30 Dec 2014

What it takes to buy a city centre building plot

I've been busy. I've bought a derelict warehouse on a backstreet in Cambridge and am making plans to knock it down and build a house there.

It all came about very suddenly. The site was put on the market at the end of October and, as it was said to be "the last brownfield site in Romsey Town", it attracted enormous interest. There are lots of people in Cambridge who would love the chance to build a house in the city and, in this day and age, any potential city building plot attracts a Grand Designs premium. Conventional notions of what it is worth and whether it stacks up financially go out the window in the stampede to buy into a dream.

Offers poured in during the ten days the site remained on the market and the agent decided to take it to sealed bids. What was unusual was that the vendor didn't want to sell to the highest bidder necessarily but wanted the buyer to build a single family home (rather than student flats) and also wanted the house to be an eco-house. This rather threw me. Although I've been involved in various green building projects over the past thirty-five years, I actually bridle at the term eco-house because to my mind it's indefinable. It's like natural food or organic shampoo: it's a cuddly, friendly sort of term but in the great scheme of things it's also utterly meaningless. A house is basically either a good house or a bad house and I don't think sticking a grass roof on a bad house makes it a good house.

But now was not the time to get bogged down in semantics. So I checked it with my partner, who was game for the adventure, then I checked the various savings accounts and utility company index-linked bonds into which I had parked the proceeds of the sale of my last house four years ago, and knowing I had the wherewithal to make a cash bid, I put in an offer, together with a brief CV and a word about my interest in Passivhaus and the like.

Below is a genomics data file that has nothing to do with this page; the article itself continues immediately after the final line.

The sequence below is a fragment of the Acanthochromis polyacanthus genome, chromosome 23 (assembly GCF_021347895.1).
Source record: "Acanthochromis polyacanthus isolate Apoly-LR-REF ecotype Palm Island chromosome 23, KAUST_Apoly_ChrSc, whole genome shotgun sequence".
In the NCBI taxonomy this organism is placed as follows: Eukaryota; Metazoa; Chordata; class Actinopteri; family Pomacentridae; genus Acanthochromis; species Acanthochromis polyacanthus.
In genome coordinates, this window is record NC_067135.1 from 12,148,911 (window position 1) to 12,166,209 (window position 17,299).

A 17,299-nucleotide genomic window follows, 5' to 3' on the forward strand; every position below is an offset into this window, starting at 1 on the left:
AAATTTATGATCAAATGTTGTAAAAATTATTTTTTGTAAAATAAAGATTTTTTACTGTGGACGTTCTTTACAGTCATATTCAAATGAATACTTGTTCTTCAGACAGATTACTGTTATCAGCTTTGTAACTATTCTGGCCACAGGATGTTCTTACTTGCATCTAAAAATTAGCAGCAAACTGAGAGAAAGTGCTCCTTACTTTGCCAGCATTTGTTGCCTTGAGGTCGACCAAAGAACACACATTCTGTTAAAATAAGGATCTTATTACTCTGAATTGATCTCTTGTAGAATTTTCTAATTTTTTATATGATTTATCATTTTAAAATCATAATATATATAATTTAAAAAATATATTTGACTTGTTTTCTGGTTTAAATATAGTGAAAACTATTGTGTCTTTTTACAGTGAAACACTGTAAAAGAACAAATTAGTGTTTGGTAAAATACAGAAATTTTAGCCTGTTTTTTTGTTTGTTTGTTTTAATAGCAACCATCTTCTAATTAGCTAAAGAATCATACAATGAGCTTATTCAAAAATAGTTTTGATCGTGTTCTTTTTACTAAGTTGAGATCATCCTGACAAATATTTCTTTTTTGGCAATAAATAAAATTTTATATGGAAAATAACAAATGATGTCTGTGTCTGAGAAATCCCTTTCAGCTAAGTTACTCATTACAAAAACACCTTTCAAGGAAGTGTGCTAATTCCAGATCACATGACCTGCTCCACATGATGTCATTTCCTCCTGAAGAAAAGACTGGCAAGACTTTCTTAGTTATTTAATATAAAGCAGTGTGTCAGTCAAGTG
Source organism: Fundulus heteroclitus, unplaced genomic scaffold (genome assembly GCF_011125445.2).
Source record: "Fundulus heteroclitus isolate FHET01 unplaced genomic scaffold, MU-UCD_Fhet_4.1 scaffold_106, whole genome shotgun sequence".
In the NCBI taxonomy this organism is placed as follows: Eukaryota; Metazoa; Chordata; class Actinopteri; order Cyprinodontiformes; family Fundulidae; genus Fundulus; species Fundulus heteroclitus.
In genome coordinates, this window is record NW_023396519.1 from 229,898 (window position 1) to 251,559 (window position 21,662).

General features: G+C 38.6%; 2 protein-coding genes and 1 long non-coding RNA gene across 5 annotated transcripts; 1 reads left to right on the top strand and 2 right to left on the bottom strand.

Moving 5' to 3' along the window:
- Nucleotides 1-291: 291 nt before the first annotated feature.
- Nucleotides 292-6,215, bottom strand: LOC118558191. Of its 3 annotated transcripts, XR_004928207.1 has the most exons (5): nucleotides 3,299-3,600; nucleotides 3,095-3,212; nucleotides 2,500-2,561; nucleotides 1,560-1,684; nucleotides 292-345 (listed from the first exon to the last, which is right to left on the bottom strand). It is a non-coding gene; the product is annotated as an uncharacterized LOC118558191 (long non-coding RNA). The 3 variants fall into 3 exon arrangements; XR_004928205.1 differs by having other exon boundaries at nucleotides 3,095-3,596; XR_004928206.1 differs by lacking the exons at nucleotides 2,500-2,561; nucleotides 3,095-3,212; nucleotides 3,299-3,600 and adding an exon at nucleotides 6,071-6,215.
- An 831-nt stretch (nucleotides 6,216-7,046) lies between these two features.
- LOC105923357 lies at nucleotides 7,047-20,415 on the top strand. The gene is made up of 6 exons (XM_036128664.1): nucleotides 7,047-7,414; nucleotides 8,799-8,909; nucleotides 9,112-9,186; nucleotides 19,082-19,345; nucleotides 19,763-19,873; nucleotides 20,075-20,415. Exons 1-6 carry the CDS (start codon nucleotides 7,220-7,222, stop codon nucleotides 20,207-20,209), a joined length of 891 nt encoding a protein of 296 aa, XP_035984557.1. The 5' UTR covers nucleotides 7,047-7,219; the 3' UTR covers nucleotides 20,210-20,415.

But I didn't win the bid. Mine wasn't the highest bid, but the one that won was lower than mine. Someone had obviously lit the vendor's boat rather better than me. Maybe my mixed feelings about eco-homes had shown through. Anyway, I put it behind me, wrote it off to experience and decided to look again for a city building project.

But then six weeks later, the agent rings me and asks if I'm still interested. Apparently the winning bid had hit problems and was unable to complete in the timescale the vendor was wanting, and so I was back in with a chance. But there was a very demanding condition. I had to complete in a week. There was to be no exchange of contracts, just a straightforward completion in one fell swoop.

I'd never heard of such a thing. Surely the property industry was incapable of working to such tight deadlines? The only good news was that the searches and all the preparation work had been completed and I could buy these from the solicitors. But I had to find a new solicitor and that wasn't straightforward — everybody wants to complete before Christmas and the Cambridge property market is very hot this year. After an afternoon on the phone, I tracked someone down who actually relished the challenge of completing in a week. And the deal was on.

The reality is that city centre building plots are so few and far between that you have to take on inadvisable risk in order to secure them. No planning permission in place. Not even time to talk to planners or anything sensible like that. Just buy a derelict warehouse and see what you can make of it. Only cash buyers need apply as no bank would lend on such a project without planning permission in place. And if the vendor says you have one week, then you have one week.

If I took the trouble to actually read the Housebuilder's Bible instead of simply writing it, I might just have cottoned onto the fact that I've been extremely reckless here. But somehow I suspect that it's not actually that big a risk because the community would very much like to see this site redeveloped and I think the political wind is blowing our way. It helps that the previous week, it was announced that small sites would in future be exempt from S106 planning contributions. That was a potential hidden tax that could have had a crippling effect on the budget.

My hope is to build a delightful house which may or may not qualify with the soubriquet eco-house (I don't mind either way) and also to have some fun doing it. Let's see how it all works out.....


  1. What fun! as they say: 'be realistic - expect a miracle'. good luck!

  2. Congratulations, Mark. Can I recommend the "Housebuilders Bible" to guide you in building your delightful house? It's a great read!

  3. This is the sort of thing many people dream of doing. But few have the chance. The problem with this project is that you will have to pay business rates while the warehouse is standing, even if it is empty. And this could cost you thousands of pounds. I wonder if you have made much progress since December. Please give us an update. Thanks.